Friday, February 21, 2014

Epigenetics: where nature and nurture collide

The nature vs. nurture debate looks at whether our genes or our relationship to our environment have a greater impact on our physical and emotional development.  While this is normally a term used by psychologists studying human nature, there are also implications at the molecular biology level, and is referred to as epigenetics.  

Epigenetics is a really interesting concept because it kind of supports Lamarck's ideas on evolution, which when I was going through my early training as a biologist, was generally accepted to be laughably wrong.  Lamarckism is the idea that the diversity of life was caused by physical adaptation to an environment that was then passed on to offspring.  It was comically compared to Darwin's theory of evolution using giraffes as an example.  According to both Darwin and Lamarck, giraffes used to have short necks. Lamarckism explains the evolution of long necks being caused by giraffes needing to stretch their necks to reach the higher branches, which strengthened and stretched their necks, and their offspring inherited these traits.  This is known as "soft inheritance", and always reminded me of a good Chuck Norris joke.  Darwin would have explained giraffes' long necks as variations in DNA sequence that led to longer necks.  We know DNA is inherited, so it was the more generally accepted concept.  Of course, the evolution of giraffes' necks is far more complicated than both naturalists thought. 

Anyway, the point is, epigenetics has been making a come-back.  Epigenetics is used to describe changes that are made to the expression of genes (the copying, or transcription of genes into RNA and the subsequent translation of the RNA into proteins) that do not involve changes to the DNA sequence itself.  This can be done by a whole host of really interesting mechanisms.  One really interesting mechanism is chromatin remodeling.  Chromatin is the combination of DNA and DNA-associated proteins that are found in cell nuclei.  Here's a pretty good picture of what that looks like:
Chromatin remodeling works by rearranging those proteins so that some genes are more or less accessible, depending on their function.  So basically, if you're exposed to a stressful environment, your chromatin might rearrange to make sure that genes that are involved in dealing with stress are more accessible to be copied into RNA and expressed as proteins, than genes that might not be so useful.  Chromatin remodeling can be done through a whole host of processes, but the one I'll focus on is the addition of a methyl group to two of the four bases that makes up DNA.  This is called DNA methylation.

A huge amount of human disorders are actually determined by DNA methylation and epigenetics as a whole, especially during fetal development.  Epigenetics influences obesity, cancer development, susceptibility to cardiovascular disease and diabetes, and genetic disorders like Prader-Willi syndrome.  And a lot of the epigenetic effects that humans encounter occur in utero.  In particular, maternal diet during pregnancy can have a significant effect on which genes are expressed and which aren't.  Maternal health and environment clearly has HUGE implications for public health (cough *listen up government* cough).  For example, maternal folic acid intake is involved in the normal neural tube development in fetuses.  In fact, it's so important, that most Canadian wheat and pasta is fortified with folic acid to avoid developmental defects.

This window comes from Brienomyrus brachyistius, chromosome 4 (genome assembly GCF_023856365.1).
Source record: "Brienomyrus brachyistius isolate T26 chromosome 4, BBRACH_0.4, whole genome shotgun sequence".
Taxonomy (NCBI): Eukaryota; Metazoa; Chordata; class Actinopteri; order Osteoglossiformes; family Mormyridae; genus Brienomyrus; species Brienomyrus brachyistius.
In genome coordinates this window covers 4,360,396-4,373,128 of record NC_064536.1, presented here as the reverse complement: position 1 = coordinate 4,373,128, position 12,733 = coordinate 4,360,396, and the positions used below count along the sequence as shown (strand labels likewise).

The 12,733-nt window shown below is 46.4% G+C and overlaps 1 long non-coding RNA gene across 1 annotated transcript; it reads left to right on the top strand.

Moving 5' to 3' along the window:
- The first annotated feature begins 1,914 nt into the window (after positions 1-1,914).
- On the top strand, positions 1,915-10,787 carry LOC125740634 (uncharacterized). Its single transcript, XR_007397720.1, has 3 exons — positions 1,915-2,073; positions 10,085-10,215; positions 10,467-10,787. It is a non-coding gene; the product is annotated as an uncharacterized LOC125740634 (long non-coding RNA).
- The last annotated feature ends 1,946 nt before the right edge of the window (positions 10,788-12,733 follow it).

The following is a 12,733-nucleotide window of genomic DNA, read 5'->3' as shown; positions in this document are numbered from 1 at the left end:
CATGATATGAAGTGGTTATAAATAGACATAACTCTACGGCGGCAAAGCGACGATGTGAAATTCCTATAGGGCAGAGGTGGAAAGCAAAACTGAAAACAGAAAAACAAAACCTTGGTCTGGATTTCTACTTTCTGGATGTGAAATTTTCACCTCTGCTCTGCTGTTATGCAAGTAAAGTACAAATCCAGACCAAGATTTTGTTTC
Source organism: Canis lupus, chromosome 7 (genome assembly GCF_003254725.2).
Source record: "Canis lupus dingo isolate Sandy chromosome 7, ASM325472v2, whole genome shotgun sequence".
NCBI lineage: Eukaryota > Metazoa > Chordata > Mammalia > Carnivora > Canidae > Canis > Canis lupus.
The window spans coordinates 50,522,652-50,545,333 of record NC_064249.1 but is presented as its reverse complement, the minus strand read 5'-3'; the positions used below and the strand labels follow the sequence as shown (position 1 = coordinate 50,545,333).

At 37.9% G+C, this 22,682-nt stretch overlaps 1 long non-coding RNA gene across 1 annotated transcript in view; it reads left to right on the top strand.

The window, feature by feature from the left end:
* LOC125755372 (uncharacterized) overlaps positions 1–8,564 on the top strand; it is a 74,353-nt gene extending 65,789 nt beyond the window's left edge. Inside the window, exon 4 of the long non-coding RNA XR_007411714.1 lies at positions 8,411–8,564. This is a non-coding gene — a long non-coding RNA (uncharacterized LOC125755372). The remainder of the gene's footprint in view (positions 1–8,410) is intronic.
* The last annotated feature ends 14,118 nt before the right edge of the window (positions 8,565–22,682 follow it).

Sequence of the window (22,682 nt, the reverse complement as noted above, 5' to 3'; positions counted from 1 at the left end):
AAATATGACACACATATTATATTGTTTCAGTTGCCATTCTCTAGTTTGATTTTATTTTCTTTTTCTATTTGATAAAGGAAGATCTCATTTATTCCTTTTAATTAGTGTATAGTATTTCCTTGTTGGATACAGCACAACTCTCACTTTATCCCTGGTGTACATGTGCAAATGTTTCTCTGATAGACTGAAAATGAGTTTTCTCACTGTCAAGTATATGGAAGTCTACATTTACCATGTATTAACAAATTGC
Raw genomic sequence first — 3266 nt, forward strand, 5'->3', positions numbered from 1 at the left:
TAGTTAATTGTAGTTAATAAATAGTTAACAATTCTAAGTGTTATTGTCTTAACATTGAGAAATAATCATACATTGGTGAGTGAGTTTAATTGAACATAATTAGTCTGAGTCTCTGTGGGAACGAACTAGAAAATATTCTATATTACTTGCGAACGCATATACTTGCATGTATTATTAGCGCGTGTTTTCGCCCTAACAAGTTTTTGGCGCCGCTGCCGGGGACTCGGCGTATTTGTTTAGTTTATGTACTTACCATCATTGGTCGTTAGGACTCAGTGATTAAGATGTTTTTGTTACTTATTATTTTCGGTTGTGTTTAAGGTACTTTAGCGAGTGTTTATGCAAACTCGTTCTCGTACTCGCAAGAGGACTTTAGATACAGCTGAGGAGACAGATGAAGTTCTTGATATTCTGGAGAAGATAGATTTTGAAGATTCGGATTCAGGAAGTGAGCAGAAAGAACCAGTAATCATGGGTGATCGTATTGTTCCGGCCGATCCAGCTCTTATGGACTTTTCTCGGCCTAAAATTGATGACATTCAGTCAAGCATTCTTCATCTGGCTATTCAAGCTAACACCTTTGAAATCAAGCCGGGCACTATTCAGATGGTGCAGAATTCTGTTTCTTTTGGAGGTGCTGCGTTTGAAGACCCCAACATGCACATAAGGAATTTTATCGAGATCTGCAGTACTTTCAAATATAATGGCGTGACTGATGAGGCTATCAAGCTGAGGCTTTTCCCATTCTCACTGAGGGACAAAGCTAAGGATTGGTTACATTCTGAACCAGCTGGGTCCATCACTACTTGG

I found two recent(ish) studies that looked at the epigenetic effect of diet.  One study put pregnant mice on diets with varying protein levels and types, and then looked at the level of DNA methylation in the offspring and how this might affect physiology and metabolism.  What the authors found is that low protein diets (a stressful environment) during pregnancy led to offspring with significantly disturbed gene expression in their livers.  And it wasn't just genes specifically involved with protein metabolism that were affected, these were genome-wide alterations to gene expression in liver cells.

The second study looked at exposure to plastic-derived environmental compounds, like BPA, and their epigenetic effects on offspring.  Female rats were exposed to different plastic-derived compounds, then bred.  Offspring three generations later (referred to as F3 in science jargon) had higher rates of obesity, and uterine or testical disease.  That means that the exposure of female rats to BPA affected their great-grandchildren!  That's because exposure to BPA and other endocrine disrupters causes alterations in DNA methylation which is then inherited by offspring and passed on to subsequent generations.

Epigenetics is a cool way in which scientists are able to look at the ways in which our interactions with our environment, be it through diet or even exposure to compounds like BPA, can influence how our genes are expressed, and how our children are programmed to deal with a similar type of environment.  The more we learn about epigenetics, hopefully the more we will learn about preventing non-communicable disease in humans.  Epigenetics is inextricably linked to public health, and the best way to address the effects of obesity on public health is to focus on the upstream factors that influence it.

Disclaimer: this is in NO WAY meant to shame pregnant women or influence their behaviour, or promote nosy people telling pregnant women how to behave.  My angle, besides science, is to promote taking action to provide better services and support to pregnant women.

No comments:

Post a Comment